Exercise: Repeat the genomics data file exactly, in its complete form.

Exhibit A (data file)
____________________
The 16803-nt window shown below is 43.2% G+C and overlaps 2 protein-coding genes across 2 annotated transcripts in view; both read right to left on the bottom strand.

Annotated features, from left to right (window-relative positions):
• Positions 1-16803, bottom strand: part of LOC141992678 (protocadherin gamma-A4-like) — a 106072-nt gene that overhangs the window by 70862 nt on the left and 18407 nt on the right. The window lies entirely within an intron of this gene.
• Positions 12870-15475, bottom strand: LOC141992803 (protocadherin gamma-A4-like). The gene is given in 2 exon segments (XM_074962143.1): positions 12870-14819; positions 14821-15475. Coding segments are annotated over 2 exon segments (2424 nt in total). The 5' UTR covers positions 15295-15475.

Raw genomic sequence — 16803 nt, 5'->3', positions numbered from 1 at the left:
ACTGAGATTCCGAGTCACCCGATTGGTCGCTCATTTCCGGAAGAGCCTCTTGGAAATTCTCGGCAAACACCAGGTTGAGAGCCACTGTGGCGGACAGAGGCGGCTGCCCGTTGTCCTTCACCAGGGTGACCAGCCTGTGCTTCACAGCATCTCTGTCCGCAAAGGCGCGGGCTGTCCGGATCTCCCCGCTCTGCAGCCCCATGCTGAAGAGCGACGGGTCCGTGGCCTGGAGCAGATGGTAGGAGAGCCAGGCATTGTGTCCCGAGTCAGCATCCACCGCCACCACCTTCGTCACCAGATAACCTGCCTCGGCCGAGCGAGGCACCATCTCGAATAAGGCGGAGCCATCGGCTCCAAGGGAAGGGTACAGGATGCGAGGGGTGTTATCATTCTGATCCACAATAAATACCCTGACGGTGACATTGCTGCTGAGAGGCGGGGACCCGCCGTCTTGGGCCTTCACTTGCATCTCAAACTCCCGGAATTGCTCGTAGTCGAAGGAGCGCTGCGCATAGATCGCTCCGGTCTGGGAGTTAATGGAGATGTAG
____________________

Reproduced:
The 16803-nt window shown below is 43.2% G+C and overlaps 2 protein-coding genes across 2 annotated transcripts in view; both read right to left on the bottom strand.

Annotated features, from left to right (window-relative positions):
• Positions 1-16803, bottom strand: part of LOC141992678 (protocadherin gamma-A4-like) — a 106072-nt gene that overhangs the window by 70862 nt on the left and 18407 nt on the right. The window lies entirely within an intron of this gene.
• Positions 12870-15475, bottom strand: LOC141992803 (protocadherin gamma-A4-like). The gene is given in 2 exon segments (XM_074962143.1): positions 12870-14819; positions 14821-15475. Coding segments are annotated over 2 exon segments (2424 nt in total). The 5' UTR covers positions 15295-15475.

Raw genomic sequence — 16803 nt, 5'->3', positions numbered from 1 at the left:
ACTGAGATTCCGAGTCACCCGATTGGTCGCTCATTTCCGGAAGAGCCTCTTGGAAATTCTCGGCAAACACCAGGTTGAGAGCCACTGTGGCGGACAGAGGCGGCTGCCCGTTGTCCTTCACCAGGGTGACCAGCCTGTGCTTCACAGCATCTCTGTCCGCAAAGGCGCGGGCTGTCCGGATCTCCCCGCTCTGCAGCCCCATGCTGAAGAGCGACGGGTCCGTGGCCTGGAGCAGATGGTAGGAGAGCCAGGCATTGTGTCCCGAGTCAGCATCCACCGCCACCACCTTCGTCACCAGATAACCTGCCTCGGCCGAGCGAGGCACCATCTCGAATAAGGCGGAGCCATCGGCTCCAAGGGAAGGGTACAGGATGCGAGGGGTGTTATCATTCTGATCCACAATAAATACCCTGACGGTGACATTGCTGCTGAGAGGCGGGGACCCGCCGTCTTGGGCCTTCACTTGCATCTCAAACTCCCGGAATTGCTCGTAGTCGAAGGAGCGCTGCGCATAGATCGCTCCGGTCTGGGAGTTAATGGAGATGTAG